A seaside village in Brittany has banned swimming on its beach because a dolphin in heat has been scaring tourists and locals by approaching them and trying to rub up against them.
The dolphin has even tried to prevent several swimmers from getting back to the beach at Landévennec, using its nose to push one woman out of the water and up into the air.
The beast, often clearly in a state of sexual arousal, also often tries to rub up against kayaks and other small boats.
The three-metre long dolphin, which locals have nicknamed Zafar, has been hanging around the Bay of Brest for months, amusing tourists with its antics as it visited the beaches and shorelines of Plougastel-Daoulas, Logonna-Daoulas and Landevennec.
Children in sailing schools were delighted when the dolphin would suddenly turn up and frolic around their boats, and Zafar sometimes let swimmers grip onto his dorsal fin and go for a ride with him.
But then a few weeks ago he changed.
“Swimming and diving are banned on the village shoreline… whenever the presence of the dolphin is confirmed,” said a new bylaw issued last week by the mayor of Landévennec, Roger Lars.
“Approaching within 50 metres of the dolphin is also forbidden,” said the text.
Mayor Lars was not available for comment when contacted by the Telegraph, but he told local media that he had issued the new rules “to ensure people’s safety” after Zafar’s recent bad behaviour.
“Several swimmers were frightened. He (Zafar) even lifted up a woman swimmer last Thursday with his nose,” he told Ouest-France newspaper.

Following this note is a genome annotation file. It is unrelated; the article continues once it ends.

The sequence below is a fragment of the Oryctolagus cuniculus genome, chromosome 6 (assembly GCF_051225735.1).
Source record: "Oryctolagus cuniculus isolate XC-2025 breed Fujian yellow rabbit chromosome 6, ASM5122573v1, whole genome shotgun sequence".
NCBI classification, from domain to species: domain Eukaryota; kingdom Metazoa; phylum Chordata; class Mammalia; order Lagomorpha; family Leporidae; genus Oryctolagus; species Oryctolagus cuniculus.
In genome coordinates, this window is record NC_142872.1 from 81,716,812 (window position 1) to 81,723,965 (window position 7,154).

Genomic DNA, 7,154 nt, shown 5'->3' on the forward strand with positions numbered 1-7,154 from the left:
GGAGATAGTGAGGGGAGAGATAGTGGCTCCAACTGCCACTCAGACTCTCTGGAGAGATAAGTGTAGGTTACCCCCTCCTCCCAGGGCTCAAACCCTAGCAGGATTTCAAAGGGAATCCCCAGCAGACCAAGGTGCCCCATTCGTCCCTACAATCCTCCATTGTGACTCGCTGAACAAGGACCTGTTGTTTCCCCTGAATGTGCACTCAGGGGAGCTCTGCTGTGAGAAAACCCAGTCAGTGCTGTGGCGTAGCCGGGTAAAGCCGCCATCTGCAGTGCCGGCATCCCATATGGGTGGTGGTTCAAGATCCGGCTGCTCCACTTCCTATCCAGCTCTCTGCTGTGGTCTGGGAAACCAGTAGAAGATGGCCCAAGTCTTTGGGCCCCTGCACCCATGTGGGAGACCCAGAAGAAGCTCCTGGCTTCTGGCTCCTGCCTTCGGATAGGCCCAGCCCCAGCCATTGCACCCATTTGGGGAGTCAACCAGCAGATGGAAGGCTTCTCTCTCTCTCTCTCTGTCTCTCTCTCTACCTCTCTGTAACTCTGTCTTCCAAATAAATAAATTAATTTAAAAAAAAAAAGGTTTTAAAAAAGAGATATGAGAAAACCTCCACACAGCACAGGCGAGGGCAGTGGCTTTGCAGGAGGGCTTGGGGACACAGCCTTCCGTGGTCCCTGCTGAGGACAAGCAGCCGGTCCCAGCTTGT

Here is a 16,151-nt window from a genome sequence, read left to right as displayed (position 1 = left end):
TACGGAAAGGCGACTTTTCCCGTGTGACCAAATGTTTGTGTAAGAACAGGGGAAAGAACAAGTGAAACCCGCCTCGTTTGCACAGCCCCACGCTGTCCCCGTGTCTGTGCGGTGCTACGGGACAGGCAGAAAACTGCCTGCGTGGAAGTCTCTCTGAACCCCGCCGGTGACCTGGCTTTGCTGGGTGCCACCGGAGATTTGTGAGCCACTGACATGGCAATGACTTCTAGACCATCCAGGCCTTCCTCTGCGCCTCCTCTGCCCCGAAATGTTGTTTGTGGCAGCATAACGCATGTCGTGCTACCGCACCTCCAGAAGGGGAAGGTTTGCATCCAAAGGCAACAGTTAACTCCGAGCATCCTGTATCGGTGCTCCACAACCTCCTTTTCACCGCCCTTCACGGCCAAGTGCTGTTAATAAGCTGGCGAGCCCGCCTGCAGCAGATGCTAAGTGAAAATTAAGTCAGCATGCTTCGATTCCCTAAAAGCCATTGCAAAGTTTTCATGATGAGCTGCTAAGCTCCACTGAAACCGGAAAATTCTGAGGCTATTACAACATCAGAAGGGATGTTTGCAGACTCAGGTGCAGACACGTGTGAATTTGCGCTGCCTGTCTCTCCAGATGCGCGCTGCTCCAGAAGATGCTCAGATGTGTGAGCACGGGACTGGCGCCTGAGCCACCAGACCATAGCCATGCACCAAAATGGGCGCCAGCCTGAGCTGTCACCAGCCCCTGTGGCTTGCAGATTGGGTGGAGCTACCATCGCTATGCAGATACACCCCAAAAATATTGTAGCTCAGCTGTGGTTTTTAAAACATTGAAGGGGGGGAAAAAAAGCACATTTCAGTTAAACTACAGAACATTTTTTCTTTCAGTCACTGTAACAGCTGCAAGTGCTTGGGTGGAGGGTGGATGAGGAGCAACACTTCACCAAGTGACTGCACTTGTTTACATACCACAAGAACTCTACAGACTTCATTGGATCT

Local media have been awash with tales of the dolphin’s less savoury antics, with several going into some detail about aghast tourists being confronted with the animal’s sexual arousal.
A dolphin, belived to be Zafar, leaps out of the water off the coast of la Foret-Fouesnant, western France CREDIT: FRED TANNEAU/AFP/GETTY IMAGES
Dolphins do not have a particular time of year when they reproduce and may mate at any time. They appear to have frequent recreational sex and sometimes display sexual behaviour towards other species, including humans.
Experts point out that they are very large wild animals and could cause serious injury – even inadvertently with a flipper – if they feel threatened.
But attacks or injury to humans by dolphins are so rare that a Breton lawyer says he plans to take legal action to have what he calls the “excessive” swimming ban in Landévennec overturned.
“The mayor wants to make dolphins look like almost ferocious beasts, completely unpredictable and likely to drown people,” said Erwan Le Cornec in a statement.
“If you were to apply these rules across the board, whenever a pedestrian approaches a dog, even if it is on a leash, all the mayors in… France should issue bylaws banning pedestrians in town,” he said.